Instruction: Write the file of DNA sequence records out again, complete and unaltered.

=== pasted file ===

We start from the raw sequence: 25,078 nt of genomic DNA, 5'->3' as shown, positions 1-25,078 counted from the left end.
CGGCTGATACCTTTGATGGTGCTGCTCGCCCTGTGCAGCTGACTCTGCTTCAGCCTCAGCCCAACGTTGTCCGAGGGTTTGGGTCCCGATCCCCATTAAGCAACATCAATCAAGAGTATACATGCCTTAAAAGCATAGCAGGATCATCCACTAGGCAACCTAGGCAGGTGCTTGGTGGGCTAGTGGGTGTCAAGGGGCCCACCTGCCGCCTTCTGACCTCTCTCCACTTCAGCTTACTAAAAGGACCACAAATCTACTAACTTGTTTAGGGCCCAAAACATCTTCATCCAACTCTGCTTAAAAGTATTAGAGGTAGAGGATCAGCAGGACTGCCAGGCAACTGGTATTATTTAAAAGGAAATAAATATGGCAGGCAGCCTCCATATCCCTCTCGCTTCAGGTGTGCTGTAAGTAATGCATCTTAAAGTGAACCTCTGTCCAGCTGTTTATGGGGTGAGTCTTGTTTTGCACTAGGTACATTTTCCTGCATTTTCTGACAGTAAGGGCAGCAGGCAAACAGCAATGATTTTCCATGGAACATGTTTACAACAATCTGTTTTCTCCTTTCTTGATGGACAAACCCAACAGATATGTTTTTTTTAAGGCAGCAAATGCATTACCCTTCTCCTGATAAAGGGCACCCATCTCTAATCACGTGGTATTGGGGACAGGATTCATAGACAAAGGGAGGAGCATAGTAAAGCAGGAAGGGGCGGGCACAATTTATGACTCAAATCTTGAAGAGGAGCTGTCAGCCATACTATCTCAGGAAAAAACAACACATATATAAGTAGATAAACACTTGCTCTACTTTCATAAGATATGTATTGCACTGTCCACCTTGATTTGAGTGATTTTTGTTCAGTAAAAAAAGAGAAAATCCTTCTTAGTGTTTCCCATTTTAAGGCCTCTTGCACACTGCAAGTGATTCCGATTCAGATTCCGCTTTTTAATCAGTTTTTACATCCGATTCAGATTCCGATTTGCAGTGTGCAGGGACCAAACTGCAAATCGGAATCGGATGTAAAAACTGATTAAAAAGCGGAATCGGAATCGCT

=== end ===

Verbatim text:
We start from the raw sequence: 25,078 nt of genomic DNA, 5'->3' as shown, positions 1-25,078 counted from the left end.
CGGCTGATACCTTTGATGGTGCTGCTCGCCCTGTGCAGCTGACTCTGCTTCAGCCTCAGCCCAACGTTGTCCGAGGGTTTGGGTCCCGATCCCCATTAAGCAACATCAATCAAGAGTATACATGCCTTAAAAGCATAGCAGGATCATCCACTAGGCAACCTAGGCAGGTGCTTGGTGGGCTAGTGGGTGTCAAGGGGCCCACCTGCCGCCTTCTGACCTCTCTCCACTTCAGCTTACTAAAAGGACCACAAATCTACTAACTTGTTTAGGGCCCAAAACATCTTCATCCAACTCTGCTTAAAAGTATTAGAGGTAGAGGATCAGCAGGACTGCCAGGCAACTGGTATTATTTAAAAGGAAATAAATATGGCAGGCAGCCTCCATATCCCTCTCGCTTCAGGTGTGCTGTAAGTAATGCATCTTAAAGTGAACCTCTGTCCAGCTGTTTATGGGGTGAGTCTTGTTTTGCACTAGGTACATTTTCCTGCATTTTCTGACAGTAAGGGCAGCAGGCAAACAGCAATGATTTTCCATGGAACATGTTTACAACAATCTGTTTTCTCCTTTCTTGATGGACAAACCCAACAGATATGTTTTTTTTAAGGCAGCAAATGCATTACCCTTCTCCTGATAAAGGGCACCCATCTCTAATCACGTGGTATTGGGGACAGGATTCATAGACAAAGGGAGGAGCATAGTAAAGCAGGAAGGGGCGGGCACAATTTATGACTCAAATCTTGAAGAGGAGCTGTCAGCCATACTATCTCAGGAAAAAACAACACATATATAAGTAGATAAACACTTGCTCTACTTTCATAAGATATGTATTGCACTGTCCACCTTGATTTGAGTGATTTTTGTTCAGTAAAAAAAGAGAAAATCCTTCTTAGTGTTTCCCATTTTAAGGCCTCTTGCACACTGCAAGTGATTCCGATTCAGATTCCGCTTTTTAATCAGTTTTTACATCCGATTCAGATTCCGATTTGCAGTGTGCAGGGACCAAACTGCAAATCGGAATCGGATGTAAAAACTGATTAAAAAGCGGAATCGGAATCGCT